Abuse probe 'into soul of society'
The largest ever inquiry into the abuse of children at residential homes in the UK will examine the soul of society, a lawyer has said.
Decades of physical, sexual and emotional suffering were inflicted upon the most vulnerable by the church, the state and voluntary organisations, it was alleged today.
More than 300 victims are set to testify to the investigation, which is expected to last 18 months.
Christine Smith QC, the inquiry's senior counsel, told Sir Anthony Hart, a retired Crown court judge presiding over the hearings, that they would give voice to those who felt let down by the system between 1922, the foundation of the Northern Ireland state, and 1995. She said it would essentially examine the soul of Northern Ireland's society.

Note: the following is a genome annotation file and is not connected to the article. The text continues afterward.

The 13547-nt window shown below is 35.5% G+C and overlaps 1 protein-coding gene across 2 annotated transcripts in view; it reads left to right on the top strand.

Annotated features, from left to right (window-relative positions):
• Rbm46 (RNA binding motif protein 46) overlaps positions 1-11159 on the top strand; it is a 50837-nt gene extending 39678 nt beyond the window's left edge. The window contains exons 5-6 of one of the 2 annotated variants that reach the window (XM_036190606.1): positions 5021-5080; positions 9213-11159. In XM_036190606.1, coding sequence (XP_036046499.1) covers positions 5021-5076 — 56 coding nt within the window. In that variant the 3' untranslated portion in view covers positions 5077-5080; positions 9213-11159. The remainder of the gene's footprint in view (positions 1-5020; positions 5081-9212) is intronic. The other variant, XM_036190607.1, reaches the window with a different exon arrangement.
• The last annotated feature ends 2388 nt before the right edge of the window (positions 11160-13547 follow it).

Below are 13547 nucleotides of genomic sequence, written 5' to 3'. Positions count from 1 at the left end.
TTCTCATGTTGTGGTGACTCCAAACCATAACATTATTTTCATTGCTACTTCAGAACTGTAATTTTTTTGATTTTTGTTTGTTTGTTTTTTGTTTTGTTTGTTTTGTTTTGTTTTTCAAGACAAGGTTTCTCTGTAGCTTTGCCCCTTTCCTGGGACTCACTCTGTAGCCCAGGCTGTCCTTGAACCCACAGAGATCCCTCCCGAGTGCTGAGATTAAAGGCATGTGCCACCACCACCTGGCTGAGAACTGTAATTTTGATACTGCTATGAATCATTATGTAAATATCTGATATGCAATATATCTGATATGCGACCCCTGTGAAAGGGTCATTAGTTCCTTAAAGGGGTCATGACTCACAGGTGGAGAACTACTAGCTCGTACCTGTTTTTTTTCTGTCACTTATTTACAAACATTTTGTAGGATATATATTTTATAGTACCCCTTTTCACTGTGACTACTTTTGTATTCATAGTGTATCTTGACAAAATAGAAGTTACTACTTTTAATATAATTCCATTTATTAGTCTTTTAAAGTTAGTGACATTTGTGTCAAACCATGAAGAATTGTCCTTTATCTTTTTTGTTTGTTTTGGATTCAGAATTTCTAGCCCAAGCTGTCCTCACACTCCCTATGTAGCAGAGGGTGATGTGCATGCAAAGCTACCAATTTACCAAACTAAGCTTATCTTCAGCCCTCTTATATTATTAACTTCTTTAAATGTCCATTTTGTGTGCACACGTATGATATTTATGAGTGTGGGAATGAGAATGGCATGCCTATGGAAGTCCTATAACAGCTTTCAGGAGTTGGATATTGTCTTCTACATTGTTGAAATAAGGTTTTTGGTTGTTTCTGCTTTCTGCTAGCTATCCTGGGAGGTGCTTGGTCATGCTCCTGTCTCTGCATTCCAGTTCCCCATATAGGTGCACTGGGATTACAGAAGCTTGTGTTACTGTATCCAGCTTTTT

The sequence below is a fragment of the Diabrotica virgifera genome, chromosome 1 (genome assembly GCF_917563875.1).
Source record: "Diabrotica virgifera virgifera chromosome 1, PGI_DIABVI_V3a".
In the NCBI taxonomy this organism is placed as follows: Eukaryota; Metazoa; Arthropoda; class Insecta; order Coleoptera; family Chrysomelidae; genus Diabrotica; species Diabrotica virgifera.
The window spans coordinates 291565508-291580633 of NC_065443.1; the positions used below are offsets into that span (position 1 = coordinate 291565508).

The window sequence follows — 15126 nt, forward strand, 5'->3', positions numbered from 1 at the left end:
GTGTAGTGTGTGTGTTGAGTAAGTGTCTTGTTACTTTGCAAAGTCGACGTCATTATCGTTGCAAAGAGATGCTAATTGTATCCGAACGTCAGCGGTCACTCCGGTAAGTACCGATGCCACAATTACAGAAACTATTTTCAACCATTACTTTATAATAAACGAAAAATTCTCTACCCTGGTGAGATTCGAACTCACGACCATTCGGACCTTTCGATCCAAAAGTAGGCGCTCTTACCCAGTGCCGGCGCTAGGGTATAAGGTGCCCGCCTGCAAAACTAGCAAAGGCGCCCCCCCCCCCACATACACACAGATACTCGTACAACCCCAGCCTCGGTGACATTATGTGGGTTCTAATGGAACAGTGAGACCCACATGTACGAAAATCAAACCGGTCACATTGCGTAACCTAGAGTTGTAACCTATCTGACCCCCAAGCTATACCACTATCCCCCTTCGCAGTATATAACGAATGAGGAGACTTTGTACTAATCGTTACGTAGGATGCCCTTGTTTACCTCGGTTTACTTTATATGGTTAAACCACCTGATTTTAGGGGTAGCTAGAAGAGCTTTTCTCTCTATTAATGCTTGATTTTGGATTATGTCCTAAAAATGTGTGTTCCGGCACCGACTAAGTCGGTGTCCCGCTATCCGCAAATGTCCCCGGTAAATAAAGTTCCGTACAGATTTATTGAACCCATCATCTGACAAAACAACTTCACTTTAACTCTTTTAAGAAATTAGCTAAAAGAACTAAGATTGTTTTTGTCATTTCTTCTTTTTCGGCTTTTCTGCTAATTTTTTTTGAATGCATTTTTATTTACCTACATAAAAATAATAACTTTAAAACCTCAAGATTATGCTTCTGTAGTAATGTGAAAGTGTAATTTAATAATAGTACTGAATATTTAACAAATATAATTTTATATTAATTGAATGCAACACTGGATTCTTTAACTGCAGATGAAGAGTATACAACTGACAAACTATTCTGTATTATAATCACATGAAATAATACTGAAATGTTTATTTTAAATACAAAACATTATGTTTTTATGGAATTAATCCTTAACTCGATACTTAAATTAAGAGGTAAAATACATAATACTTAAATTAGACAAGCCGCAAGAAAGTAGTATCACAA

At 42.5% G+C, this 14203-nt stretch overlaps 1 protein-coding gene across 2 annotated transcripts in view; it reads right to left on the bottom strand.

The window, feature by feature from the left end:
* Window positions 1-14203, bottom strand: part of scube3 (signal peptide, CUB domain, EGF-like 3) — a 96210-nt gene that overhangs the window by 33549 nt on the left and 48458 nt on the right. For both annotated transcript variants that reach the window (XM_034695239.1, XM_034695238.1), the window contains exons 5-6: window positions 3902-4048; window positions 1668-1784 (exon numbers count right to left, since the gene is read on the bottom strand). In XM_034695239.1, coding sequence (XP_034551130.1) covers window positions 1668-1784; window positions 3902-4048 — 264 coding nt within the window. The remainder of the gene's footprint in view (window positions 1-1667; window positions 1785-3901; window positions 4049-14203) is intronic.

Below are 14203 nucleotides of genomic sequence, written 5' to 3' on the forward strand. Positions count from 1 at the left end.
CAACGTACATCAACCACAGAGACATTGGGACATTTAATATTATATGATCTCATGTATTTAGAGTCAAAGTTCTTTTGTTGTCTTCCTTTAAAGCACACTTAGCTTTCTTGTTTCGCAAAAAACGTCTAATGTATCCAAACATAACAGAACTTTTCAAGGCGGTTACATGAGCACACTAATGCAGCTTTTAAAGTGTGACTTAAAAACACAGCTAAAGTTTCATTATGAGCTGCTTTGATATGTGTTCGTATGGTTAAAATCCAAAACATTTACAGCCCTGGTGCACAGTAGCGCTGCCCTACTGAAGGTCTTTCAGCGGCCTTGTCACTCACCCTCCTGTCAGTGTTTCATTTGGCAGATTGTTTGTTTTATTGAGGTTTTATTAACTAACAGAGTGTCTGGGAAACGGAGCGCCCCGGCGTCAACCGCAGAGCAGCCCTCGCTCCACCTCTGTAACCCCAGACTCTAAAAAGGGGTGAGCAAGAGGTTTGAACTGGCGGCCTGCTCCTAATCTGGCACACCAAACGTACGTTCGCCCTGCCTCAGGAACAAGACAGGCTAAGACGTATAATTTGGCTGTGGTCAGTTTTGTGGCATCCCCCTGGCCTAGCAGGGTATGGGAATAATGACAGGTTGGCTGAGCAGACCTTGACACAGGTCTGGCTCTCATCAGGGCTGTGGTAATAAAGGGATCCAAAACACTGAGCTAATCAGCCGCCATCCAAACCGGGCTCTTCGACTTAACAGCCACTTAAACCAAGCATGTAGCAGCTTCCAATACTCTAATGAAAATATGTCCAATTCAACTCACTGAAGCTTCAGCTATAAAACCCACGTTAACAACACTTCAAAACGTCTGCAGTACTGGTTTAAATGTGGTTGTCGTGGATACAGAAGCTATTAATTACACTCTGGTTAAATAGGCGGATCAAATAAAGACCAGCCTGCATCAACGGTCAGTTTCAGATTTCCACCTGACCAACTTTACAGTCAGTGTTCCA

"There can be no keener revelation of a society's soul than the way in which it treats its children," she said.
The hearing got under way in Banbridge, Co Down, where scores of victims and their families packed the public gallery to hear Ms Smith outline harrowing details of abuse which carried on largely unchecked for more than seven decades.
It involved homes in Belfast, Londonderry and Kircubbin in Co Down as well as the notorious Kincora boys' home in east Belfast where details of alleged abuse of young children first emerged decades ago.
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